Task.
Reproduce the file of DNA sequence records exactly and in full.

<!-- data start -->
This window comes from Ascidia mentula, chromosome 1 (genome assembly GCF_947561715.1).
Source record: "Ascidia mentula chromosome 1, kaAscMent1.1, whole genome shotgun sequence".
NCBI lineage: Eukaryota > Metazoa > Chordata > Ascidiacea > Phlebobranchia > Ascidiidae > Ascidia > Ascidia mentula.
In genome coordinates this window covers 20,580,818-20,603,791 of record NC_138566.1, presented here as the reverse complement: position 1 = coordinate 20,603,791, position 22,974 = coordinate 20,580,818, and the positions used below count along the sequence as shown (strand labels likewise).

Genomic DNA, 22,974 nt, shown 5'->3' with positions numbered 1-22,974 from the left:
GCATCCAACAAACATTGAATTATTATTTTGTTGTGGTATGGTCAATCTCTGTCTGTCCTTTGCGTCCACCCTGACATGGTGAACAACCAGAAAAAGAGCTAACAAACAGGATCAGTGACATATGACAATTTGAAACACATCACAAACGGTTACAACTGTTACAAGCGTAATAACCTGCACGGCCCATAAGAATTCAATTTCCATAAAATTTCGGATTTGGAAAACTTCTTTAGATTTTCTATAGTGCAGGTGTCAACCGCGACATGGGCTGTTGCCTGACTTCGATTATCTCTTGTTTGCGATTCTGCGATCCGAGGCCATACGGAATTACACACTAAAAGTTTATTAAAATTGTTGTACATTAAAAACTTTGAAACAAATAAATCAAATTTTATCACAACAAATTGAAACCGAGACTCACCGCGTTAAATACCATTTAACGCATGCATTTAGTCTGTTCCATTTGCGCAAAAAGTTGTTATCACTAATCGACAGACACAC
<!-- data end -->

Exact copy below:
This window comes from Ascidia mentula, chromosome 1 (genome assembly GCF_947561715.1).
Source record: "Ascidia mentula chromosome 1, kaAscMent1.1, whole genome shotgun sequence".
NCBI lineage: Eukaryota > Metazoa > Chordata > Ascidiacea > Phlebobranchia > Ascidiidae > Ascidia > Ascidia mentula.
In genome coordinates this window covers 20,580,818-20,603,791 of record NC_138566.1, presented here as the reverse complement: position 1 = coordinate 20,603,791, position 22,974 = coordinate 20,580,818, and the positions used below count along the sequence as shown (strand labels likewise).

Genomic DNA, 22,974 nt, shown 5'->3' with positions numbered 1-22,974 from the left:
GCATCCAACAAACATTGAATTATTATTTTGTTGTGGTATGGTCAATCTCTGTCTGTCCTTTGCGTCCACCCTGACATGGTGAACAACCAGAAAAAGAGCTAACAAACAGGATCAGTGACATATGACAATTTGAAACACATCACAAACGGTTACAACTGTTACAAGCGTAATAACCTGCACGGCCCATAAGAATTCAATTTCCATAAAATTTCGGATTTGGAAAACTTCTTTAGATTTTCTATAGTGCAGGTGTCAACCGCGACATGGGCTGTTGCCTGACTTCGATTATCTCTTGTTTGCGATTCTGCGATCCGAGGCCATACGGAATTACACACTAAAAGTTTATTAAAATTGTTGTACATTAAAAACTTTGAAACAAATAAATCAAATTTTATCACAACAAATTGAAACCGAGACTCACCGCGTTAAATACCATTTAACGCATGCATTTAGTCTGTTCCATTTGCGCAAAAAGTTGTTATCACTAATCGACAGACACAC